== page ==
Jason, I’m glad you’re comparison shopping, it’s the true barometer of the economics of shopping. Although I live
            closest to Fairway there are things I buy at Westside and
            Zabar’s both for price and expertise of the staff. I also shop at Costco for bulk items, but not for a single item because it’s cost ineffective, add up the gas, parking there and the time…stay with your neighborhood store for your batteries.

            • dcortex says:

              He’s not paying for gas parking or the time- he’s ordering online- so he really is sending these local shops to their demise. And there’s no chance that the brick & mortar stores will ever offer similar pricing-the economics cannot make sense. The system is broken- or moving to a new configuration in which local retail will cost 5 to 10 times the online price.

    4. Susan says:

      Gotham is closing tomorrow, Friday June 27th. I’m really going to miss them. Theirs was the first delivery number I memorized when I moved here 18 years ago.

    5. ScooterStan says:

      Re: “The combination Cold Stone Creamery/Tim Hortons … also closed last Friday,….”

      Hey, great news for all the professional-kvetchers who moan that the UWS is ‘becoming suburbia….looks like the Paramus Mall….’ yadda yadda yadda

      That Creamery/Hortons WAS an odd couple and definitely out of its element on W72nd, especially so close to the NYC-iconic Gray’s Papaya.

      So, now can we turn down the nostalgia/Lost-NY/ volume a little bit???

      • webot says:

        so true Scoots.

        lots of nostalgia for the key holders.

        Personally i look fondly back on the Key Master – Ghostbusters Central Park West ..

        Look I have had rude service from old-time store owners and amazing interactions with chain store employees. and vica versa.

        Enough with looking back with rose colored glasses.

        and reach out to your neighborhood chain store employee, some are very very nice, happy to have jobs, and maybe they would hold your key.

    6. DMac says:

      Dani Cleaners on 104th and Amsterdam shut down suddenly, apparently for non-payment of rent. They have an attorney contact number posted for anyone whose clothes are still in there.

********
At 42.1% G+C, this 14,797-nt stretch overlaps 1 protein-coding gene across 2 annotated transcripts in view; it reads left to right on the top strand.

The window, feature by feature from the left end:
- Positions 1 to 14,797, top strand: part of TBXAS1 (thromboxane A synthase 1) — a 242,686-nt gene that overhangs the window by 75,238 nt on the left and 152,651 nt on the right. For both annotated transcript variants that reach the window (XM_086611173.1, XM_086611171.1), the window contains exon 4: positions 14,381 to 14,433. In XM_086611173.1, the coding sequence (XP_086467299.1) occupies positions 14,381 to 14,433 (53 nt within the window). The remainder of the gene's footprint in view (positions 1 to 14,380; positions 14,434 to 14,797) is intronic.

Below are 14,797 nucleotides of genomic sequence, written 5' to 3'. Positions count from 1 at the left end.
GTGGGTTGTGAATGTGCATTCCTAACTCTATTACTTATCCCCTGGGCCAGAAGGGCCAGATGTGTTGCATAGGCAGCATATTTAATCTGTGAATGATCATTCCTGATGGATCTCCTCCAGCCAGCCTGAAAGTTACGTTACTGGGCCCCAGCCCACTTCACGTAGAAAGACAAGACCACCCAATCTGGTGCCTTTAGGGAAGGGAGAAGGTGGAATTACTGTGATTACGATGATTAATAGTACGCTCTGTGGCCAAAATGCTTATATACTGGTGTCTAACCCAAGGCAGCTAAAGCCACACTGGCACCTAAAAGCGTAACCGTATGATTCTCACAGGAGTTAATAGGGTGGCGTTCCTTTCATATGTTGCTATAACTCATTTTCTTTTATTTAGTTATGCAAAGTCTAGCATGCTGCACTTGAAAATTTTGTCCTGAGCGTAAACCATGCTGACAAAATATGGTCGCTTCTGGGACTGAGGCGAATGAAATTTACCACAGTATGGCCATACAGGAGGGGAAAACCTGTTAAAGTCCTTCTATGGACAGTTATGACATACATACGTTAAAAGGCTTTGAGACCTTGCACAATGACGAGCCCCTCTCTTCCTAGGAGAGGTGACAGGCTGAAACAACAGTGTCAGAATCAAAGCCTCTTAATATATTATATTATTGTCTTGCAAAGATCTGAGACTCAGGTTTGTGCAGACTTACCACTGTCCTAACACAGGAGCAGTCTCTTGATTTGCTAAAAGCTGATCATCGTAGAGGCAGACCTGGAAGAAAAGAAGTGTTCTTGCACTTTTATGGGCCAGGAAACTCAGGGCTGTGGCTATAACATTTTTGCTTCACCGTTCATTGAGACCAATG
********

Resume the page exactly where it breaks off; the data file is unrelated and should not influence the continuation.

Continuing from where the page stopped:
7. Lisa says:

      A related comment…as more and more New Yorkers, particularly Manhattan residents, purchase online and get purchases delivered (Fresh Direct, Amazon or Google Shopping Express etc) rather than walking to local stores (small or large) to shop, there is increased delivery truck traffic. What are the environmental and traffic implications?

      • jeremy says:

        It’s probably pretty zero-sum. Less truck volume delivering to stores, more truck volume delivering to residential buildings.

        Google Express and Ebay Now generally don’t use trucks.

    8. Sean says:

      Sounds like these stores have outlived their usefulness and do not serve the neighborhood’s needs as such anymore.

      • ruth says:

        In the 50 years that I lived, brought up two children and taught at PS 87, – The UWS was my favorite place in the entire universe. It was exciting….the shops were interesting, the people were interesting, the sidewalks were interesting, the type of merchandise and food and interchange of ideas in the aisles of Fairway were interesting….etc.
        Now its all white bread.

        • WombatNYC says:

          Ruth- I find this statement hard to belive.. UWS is boring ..sounds like you;re describing Greenwich Village

          • Cato says:

            Greenwich Village actually was interesting, once. Bookstores, record stores, (real) coffee shops. Then it got mall-ified — just like the UWS is becoming now.

            I agree with Ruth entirely.

        • Kate says:

          Ruth, the UWS was also a crime-ridden hellhole in those same 50 years. I’d rather it be a little “white bread” than go back to constant murders, rape, theft, and drugs.

    9. Bruce Bernstein says:

      noone seems to mention what is driving these stores out of business — outrageous commercial rents.

    10. Outback says:

      Having relationships with store proprietors is so . . . suburban!

      • Cato says:

        Nonsense. It’s a hallmark of a neighborhood. New York City has been that way for generations.

        Besides, in how many suburbs is there a dry cleaner, or grocery, or hardware store immediately down the stairs, or around the corner, from the entrance to where you live? Heck, in how many suburbs is there a retail store within walking distance at all?? And if there is — is that really a suburb?

      • Christina says:

        It’s not Suburban, it’s more Small Town Country. And I like that. In a city of 8million +. It’s nice to be in a neighborhood where people will know your name. I grew up here and always loved it. Always felt the same way when I used to go to Maine too.

    11. webot says: